Potentilla norvegica

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Potentilla norvegica
Potentilla norvegica (3818646878).jpg

Secure (NatureServe)
Scientific classification edit
Kingdom: Plantae
Clade: Tracheophytes
Clade: Angiosperms
Clade: Eudicots
Clade: Rosids
Order: Rosales
Family: Rosaceae
Genus: Potentilla
P. norvegica
Binomial name
Potentilla norvegica
  • P. norvegica subsp. monspeliensis
  • P. norvegica subsp. norvegica

Potentilla ruthenica Willd.

Potentilla norvegica is a species of cinquefoil known by the common names rough cinquefoil,[1] ternate-leaved cinquefoil,[2] and Norwegian cinquefoil.[3][4] It is native to Europe, Asia, and parts of North America, and it can be found elsewhere as an introduced species.


Norwegian cinquefoil is usually an annual but may be a short-lived perennial. It produces a basal rosette of leaves from a taproot, then a green or red stem growing erect up to about 50 cm (20 in) in maximum length, and branching in its upper parts. The leaves are stalked and are either divided into five leaflets, or have three leaflets with the terminal leaflet being divided into three lobes. The basal leaves have narrow, sharp-tipped stipules while the upper leaves have elliptical stipules which are longer than the leaf stalks. Each leaflet is up to 5 cm (2 in) long and is widely lance-shaped with toothed edges. The inflorescence is a cyme of several flowers. Each flower has five rounded yellow petals no more than 4 mm (0.2 in) long inside a calyx of hairy, pointed sepals with reddish tips. There are twenty stamens, a separate gynoecium and many pistils. The calyx lengthens after flowering and the fruit is a cluster of pale brown achenes.[5]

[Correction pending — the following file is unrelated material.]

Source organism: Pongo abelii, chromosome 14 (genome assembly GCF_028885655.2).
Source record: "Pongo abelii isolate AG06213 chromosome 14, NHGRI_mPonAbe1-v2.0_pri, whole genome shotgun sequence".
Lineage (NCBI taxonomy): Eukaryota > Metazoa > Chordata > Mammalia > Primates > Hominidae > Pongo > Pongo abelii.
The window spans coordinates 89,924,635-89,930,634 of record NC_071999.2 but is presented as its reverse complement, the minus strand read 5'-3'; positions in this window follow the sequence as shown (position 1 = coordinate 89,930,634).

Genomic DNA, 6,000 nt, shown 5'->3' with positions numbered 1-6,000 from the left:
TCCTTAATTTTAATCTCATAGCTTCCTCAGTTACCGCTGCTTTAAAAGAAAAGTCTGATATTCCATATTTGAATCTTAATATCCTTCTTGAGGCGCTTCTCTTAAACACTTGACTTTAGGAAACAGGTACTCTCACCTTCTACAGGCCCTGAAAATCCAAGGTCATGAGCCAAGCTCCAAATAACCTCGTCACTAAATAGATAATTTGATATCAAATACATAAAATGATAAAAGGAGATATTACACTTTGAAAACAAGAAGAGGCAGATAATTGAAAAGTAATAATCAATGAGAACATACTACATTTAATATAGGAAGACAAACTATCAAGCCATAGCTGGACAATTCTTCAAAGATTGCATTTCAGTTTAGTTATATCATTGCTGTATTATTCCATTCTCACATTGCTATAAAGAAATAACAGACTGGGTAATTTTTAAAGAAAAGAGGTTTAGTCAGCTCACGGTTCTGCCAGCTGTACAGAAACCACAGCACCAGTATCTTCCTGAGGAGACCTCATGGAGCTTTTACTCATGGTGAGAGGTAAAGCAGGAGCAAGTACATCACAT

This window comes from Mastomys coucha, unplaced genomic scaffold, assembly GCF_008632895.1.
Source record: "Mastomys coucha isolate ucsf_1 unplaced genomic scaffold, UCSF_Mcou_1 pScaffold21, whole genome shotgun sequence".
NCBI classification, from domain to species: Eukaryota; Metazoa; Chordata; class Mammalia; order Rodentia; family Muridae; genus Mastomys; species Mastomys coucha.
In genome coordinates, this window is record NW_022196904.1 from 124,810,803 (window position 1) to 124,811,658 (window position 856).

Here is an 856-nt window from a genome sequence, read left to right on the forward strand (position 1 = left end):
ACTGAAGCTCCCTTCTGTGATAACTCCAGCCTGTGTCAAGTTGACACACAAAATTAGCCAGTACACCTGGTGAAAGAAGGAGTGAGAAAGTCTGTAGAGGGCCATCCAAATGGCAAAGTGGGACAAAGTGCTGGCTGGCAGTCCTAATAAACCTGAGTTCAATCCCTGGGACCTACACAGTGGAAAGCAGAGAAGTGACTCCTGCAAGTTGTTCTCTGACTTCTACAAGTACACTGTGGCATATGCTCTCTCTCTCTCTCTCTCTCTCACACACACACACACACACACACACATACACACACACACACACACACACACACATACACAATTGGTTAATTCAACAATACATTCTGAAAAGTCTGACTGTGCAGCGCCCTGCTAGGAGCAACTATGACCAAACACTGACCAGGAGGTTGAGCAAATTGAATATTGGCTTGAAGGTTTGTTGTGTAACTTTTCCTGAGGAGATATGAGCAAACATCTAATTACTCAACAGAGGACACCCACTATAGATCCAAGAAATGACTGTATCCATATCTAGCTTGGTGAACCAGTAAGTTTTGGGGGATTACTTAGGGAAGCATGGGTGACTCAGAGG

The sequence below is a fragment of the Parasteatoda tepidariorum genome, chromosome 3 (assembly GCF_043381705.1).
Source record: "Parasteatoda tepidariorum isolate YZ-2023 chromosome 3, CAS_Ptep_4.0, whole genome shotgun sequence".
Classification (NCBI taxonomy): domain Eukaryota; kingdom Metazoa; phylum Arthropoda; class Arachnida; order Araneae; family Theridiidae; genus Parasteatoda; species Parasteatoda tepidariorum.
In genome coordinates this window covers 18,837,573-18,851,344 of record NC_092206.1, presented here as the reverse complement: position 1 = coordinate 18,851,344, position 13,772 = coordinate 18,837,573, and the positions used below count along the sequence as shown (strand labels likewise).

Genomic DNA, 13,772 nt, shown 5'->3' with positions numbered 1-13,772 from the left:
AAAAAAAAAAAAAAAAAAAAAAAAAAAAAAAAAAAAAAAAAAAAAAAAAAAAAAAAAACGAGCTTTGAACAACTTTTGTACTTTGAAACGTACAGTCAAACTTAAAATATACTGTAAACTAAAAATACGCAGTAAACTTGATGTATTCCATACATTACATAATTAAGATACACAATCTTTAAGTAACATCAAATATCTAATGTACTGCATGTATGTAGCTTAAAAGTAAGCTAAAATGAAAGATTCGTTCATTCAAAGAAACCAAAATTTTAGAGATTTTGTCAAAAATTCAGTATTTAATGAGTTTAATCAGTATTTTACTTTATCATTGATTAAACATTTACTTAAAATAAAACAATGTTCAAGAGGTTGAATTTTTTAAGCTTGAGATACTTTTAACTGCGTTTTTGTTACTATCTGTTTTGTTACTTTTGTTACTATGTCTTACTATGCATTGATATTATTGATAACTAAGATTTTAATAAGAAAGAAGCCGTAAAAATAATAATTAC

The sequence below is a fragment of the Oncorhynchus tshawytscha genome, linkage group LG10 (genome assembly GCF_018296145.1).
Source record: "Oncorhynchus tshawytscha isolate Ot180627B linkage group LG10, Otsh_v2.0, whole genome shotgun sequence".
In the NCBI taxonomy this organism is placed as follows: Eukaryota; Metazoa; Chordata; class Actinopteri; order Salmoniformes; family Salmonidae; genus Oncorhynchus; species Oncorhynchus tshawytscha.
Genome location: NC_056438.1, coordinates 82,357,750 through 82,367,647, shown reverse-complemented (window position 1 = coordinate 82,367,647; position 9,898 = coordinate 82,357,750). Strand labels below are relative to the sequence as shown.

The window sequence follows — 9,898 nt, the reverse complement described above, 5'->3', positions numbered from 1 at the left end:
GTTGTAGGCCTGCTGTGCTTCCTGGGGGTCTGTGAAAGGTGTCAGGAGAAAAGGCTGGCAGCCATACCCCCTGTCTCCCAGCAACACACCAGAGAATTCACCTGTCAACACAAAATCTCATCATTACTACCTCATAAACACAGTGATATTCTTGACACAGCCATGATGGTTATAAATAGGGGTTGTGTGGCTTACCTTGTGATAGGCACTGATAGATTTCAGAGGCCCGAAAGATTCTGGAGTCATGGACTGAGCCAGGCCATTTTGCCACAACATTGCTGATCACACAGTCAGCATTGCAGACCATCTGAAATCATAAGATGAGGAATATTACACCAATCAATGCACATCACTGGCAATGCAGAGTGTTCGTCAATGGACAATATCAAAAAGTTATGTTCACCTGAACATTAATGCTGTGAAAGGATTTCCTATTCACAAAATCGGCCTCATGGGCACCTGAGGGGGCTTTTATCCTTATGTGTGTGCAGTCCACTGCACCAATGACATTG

Distribution and habitat[edit]

Norwegian cinquefoil is native to much of Europe, Asia, and parts of North America, and it can be found in other parts of the world as an introduced species.[1] Its natural habitat is arable fields, gardens, banks, hedgerows, wasteland, logging clearings, loading areas and occasionally shores, often on sandy or gravelly soils.[5]


  1. ^ a b "Potentilla norvegica". Germplasm Resources Information Network (GRIN). Agricultural Research Service (ARS), United States Department of Agriculture (USDA). Retrieved 16 January 2018.
  2. ^ BSBI List 2007 (xls). Botanical Society of Britain and Ireland. Archived from the original (xls) on 2015-06-26. Retrieved 2014-10-17.
  3. ^ "Potentilla norvegica". Natural Resources Conservation Service PLANTS Database. USDA. Retrieved 31 January 2016.
  4. ^ Potentilla norvegica. NatureServe. 2012.
  5. ^ a b "Norwegian cinquefoil: Potentilla norvegica". NatureGate. Retrieved 2013-12-30.

External links[edit]